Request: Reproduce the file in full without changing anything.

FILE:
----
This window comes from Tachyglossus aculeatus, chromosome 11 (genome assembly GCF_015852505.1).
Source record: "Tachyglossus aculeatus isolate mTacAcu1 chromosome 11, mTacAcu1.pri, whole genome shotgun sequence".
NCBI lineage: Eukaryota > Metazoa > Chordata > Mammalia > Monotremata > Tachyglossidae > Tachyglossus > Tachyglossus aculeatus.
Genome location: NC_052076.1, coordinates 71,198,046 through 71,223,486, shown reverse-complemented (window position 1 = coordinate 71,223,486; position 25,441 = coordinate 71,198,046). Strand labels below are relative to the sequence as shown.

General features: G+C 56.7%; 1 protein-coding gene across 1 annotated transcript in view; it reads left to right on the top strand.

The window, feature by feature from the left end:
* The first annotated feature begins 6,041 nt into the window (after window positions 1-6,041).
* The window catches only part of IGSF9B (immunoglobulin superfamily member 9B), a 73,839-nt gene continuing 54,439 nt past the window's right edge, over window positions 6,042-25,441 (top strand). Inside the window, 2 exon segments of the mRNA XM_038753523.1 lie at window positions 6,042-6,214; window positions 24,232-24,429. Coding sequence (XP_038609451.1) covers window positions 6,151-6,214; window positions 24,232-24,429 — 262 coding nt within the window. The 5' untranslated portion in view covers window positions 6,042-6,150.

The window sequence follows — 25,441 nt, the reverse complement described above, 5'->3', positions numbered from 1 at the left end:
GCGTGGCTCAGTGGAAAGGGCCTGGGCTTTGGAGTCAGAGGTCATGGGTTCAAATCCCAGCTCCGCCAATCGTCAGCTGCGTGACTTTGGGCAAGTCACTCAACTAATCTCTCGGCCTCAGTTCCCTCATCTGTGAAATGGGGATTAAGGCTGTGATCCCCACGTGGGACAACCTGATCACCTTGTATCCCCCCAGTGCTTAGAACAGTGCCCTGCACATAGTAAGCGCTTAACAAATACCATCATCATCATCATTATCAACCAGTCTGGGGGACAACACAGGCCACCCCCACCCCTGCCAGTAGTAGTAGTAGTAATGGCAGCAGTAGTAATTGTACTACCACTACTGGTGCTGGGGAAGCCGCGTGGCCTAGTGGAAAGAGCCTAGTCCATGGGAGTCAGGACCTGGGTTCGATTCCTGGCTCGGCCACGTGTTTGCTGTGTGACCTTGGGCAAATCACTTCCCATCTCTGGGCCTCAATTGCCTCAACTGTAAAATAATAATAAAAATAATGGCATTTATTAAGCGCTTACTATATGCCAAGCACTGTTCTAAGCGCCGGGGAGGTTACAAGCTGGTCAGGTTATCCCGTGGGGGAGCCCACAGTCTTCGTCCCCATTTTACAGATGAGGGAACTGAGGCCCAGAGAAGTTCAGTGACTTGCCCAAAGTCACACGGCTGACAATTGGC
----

This window comes from Tachyglossus aculeatus, chromosome 11 (genome assembly GCF_015852505.1).
Source record: "Tachyglossus aculeatus isolate mTacAcu1 chromosome 11, mTacAcu1.pri, whole genome shotgun sequence".
NCBI lineage: Eukaryota > Metazoa > Chordata > Mammalia > Monotremata > Tachyglossidae > Tachyglossus > Tachyglossus aculeatus.
Genome location: NC_052076.1, coordinates 71,198,046 through 71,223,486, shown reverse-complemented (window position 1 = coordinate 71,223,486; position 25,441 = coordinate 71,198,046). Strand labels below are relative to the sequence as shown.

General features: G+C 56.7%; 1 protein-coding gene across 1 annotated transcript in view; it reads left to right on the top strand.

The window, feature by feature from the left end:
* The first annotated feature begins 6,041 nt into the window (after window positions 1-6,041).
* The window catches only part of IGSF9B (immunoglobulin superfamily member 9B), a 73,839-nt gene continuing 54,439 nt past the window's right edge, over window positions 6,042-25,441 (top strand). Inside the window, 2 exon segments of the mRNA XM_038753523.1 lie at window positions 6,042-6,214; window positions 24,232-24,429. Coding sequence (XP_038609451.1) covers window positions 6,151-6,214; window positions 24,232-24,429 — 262 coding nt within the window. The 5' untranslated portion in view covers window positions 6,042-6,150.

The window sequence follows — 25,441 nt, the reverse complement described above, 5'->3', positions numbered from 1 at the left end:
GCGTGGCTCAGTGGAAAGGGCCTGGGCTTTGGAGTCAGAGGTCATGGGTTCAAATCCCAGCTCCGCCAATCGTCAGCTGCGTGACTTTGGGCAAGTCACTCAACTAATCTCTCGGCCTCAGTTCCCTCATCTGTGAAATGGGGATTAAGGCTGTGATCCCCACGTGGGACAACCTGATCACCTTGTATCCCCCCAGTGCTTAGAACAGTGCCCTGCACATAGTAAGCGCTTAACAAATACCATCATCATCATCATTATCAACCAGTCTGGGGGACAACACAGGCCACCCCCACCCCTGCCAGTAGTAGTAGTAGTAATGGCAGCAGTAGTAATTGTACTACCACTACTGGTGCTGGGGAAGCCGCGTGGCCTAGTGGAAAGAGCCTAGTCCATGGGAGTCAGGACCTGGGTTCGATTCCTGGCTCGGCCACGTGTTTGCTGTGTGACCTTGGGCAAATCACTTCCCATCTCTGGGCCTCAATTGCCTCAACTGTAAAATAATAATAAAAATAATGGCATTTATTAAGCGCTTACTATATGCCAAGCACTGTTCTAAGCGCCGGGGAGGTTACAAGCTGGTCAGGTTATCCCGTGGGGGAGCCCACAGTCTTCGTCCCCATTTTACAGATGAGGGAACTGAGGCCCAGAGAAGTTCAGTGACTTGCCCAAAGTCACACGGCTGACAATTGGC